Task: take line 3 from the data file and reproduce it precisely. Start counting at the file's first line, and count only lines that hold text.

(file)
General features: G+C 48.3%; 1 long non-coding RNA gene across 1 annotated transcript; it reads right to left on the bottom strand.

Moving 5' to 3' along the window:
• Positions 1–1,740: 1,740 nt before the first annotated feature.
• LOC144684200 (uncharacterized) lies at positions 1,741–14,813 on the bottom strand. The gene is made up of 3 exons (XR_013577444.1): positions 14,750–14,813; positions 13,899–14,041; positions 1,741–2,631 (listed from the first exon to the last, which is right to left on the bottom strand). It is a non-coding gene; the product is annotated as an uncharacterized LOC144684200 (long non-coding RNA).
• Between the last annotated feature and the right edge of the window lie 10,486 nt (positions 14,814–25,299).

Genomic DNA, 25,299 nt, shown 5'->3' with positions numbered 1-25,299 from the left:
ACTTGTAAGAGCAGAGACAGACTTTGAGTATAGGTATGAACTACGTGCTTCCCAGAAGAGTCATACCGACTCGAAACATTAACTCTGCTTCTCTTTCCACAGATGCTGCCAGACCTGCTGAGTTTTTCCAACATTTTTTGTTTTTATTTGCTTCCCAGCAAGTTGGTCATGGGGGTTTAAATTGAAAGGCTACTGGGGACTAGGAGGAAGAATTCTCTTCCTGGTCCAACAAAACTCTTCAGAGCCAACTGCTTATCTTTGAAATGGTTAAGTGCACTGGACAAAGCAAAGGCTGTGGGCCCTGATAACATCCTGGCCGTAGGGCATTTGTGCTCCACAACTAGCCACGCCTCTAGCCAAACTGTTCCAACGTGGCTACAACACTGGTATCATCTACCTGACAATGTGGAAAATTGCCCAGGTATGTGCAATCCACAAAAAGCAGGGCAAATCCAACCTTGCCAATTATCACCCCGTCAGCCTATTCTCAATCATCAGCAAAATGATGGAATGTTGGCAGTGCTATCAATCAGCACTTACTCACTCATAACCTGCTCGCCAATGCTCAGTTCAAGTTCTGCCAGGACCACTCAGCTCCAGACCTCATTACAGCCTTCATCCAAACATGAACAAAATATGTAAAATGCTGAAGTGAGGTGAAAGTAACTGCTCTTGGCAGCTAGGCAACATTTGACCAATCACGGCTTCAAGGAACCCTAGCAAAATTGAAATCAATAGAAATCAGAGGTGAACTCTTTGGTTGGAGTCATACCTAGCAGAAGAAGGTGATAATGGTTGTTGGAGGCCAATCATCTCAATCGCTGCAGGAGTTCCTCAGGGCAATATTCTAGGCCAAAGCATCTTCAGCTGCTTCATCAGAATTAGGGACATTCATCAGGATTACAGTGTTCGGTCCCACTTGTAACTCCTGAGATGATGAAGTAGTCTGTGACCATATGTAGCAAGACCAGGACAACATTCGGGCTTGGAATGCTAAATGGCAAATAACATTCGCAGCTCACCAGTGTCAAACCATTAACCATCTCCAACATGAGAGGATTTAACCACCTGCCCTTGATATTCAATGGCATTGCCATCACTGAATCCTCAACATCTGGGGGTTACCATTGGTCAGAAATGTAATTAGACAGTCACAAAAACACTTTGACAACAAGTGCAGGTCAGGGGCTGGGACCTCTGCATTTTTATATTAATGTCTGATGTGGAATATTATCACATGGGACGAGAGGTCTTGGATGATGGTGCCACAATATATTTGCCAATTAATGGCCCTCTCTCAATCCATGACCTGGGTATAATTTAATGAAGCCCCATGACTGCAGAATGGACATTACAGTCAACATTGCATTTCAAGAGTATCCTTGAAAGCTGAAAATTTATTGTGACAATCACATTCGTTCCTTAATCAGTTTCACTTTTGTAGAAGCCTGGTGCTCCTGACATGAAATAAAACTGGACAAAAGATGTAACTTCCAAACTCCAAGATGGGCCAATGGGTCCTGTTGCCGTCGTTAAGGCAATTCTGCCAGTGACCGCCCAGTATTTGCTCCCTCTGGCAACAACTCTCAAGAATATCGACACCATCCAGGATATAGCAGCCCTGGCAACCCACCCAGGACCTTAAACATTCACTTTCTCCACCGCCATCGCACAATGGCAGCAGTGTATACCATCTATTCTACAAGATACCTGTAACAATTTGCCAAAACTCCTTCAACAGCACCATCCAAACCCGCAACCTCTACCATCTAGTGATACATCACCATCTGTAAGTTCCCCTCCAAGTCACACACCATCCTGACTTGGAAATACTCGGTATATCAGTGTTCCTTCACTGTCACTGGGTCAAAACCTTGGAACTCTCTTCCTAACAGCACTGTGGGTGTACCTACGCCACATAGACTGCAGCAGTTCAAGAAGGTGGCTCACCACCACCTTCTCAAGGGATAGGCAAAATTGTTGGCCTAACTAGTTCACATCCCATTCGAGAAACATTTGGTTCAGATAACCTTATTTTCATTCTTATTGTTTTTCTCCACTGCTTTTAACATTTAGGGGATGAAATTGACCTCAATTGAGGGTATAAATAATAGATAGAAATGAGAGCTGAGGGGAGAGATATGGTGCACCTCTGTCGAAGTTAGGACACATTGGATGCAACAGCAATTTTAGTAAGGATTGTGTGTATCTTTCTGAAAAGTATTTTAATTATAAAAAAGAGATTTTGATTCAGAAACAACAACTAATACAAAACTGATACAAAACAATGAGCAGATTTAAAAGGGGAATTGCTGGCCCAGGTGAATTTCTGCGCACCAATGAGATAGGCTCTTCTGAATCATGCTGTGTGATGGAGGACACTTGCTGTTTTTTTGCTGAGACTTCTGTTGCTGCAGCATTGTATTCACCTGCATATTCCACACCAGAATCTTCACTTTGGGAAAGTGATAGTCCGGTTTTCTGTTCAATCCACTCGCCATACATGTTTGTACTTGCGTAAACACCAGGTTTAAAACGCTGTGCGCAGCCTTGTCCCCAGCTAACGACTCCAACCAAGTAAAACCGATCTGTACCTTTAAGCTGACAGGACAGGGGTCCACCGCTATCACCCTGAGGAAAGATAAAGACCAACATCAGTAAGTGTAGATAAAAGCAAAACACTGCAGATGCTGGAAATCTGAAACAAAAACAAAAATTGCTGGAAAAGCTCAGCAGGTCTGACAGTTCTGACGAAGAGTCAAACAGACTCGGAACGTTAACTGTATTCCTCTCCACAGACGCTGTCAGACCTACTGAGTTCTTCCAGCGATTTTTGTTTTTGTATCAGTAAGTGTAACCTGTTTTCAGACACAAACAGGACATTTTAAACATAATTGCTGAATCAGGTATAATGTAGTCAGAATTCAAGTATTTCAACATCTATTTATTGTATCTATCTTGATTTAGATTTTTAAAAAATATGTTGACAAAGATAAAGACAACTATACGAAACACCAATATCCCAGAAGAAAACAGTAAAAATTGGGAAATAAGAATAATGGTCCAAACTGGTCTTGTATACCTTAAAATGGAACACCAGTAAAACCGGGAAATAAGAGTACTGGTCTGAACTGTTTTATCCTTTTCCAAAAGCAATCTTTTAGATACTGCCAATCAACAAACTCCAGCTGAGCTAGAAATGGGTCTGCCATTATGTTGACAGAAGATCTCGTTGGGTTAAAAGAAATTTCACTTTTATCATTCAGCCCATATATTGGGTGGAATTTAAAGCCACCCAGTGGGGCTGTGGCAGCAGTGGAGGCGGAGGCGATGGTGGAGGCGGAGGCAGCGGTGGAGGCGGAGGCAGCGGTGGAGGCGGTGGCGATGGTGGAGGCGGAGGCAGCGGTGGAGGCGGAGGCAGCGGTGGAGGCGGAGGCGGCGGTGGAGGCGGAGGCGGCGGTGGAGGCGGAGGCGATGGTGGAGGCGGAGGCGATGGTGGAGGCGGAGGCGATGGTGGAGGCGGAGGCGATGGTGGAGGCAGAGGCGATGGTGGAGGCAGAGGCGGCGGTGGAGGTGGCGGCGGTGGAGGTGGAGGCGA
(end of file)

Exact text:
• Positions 1–1,740: 1,740 nt before the first annotated feature.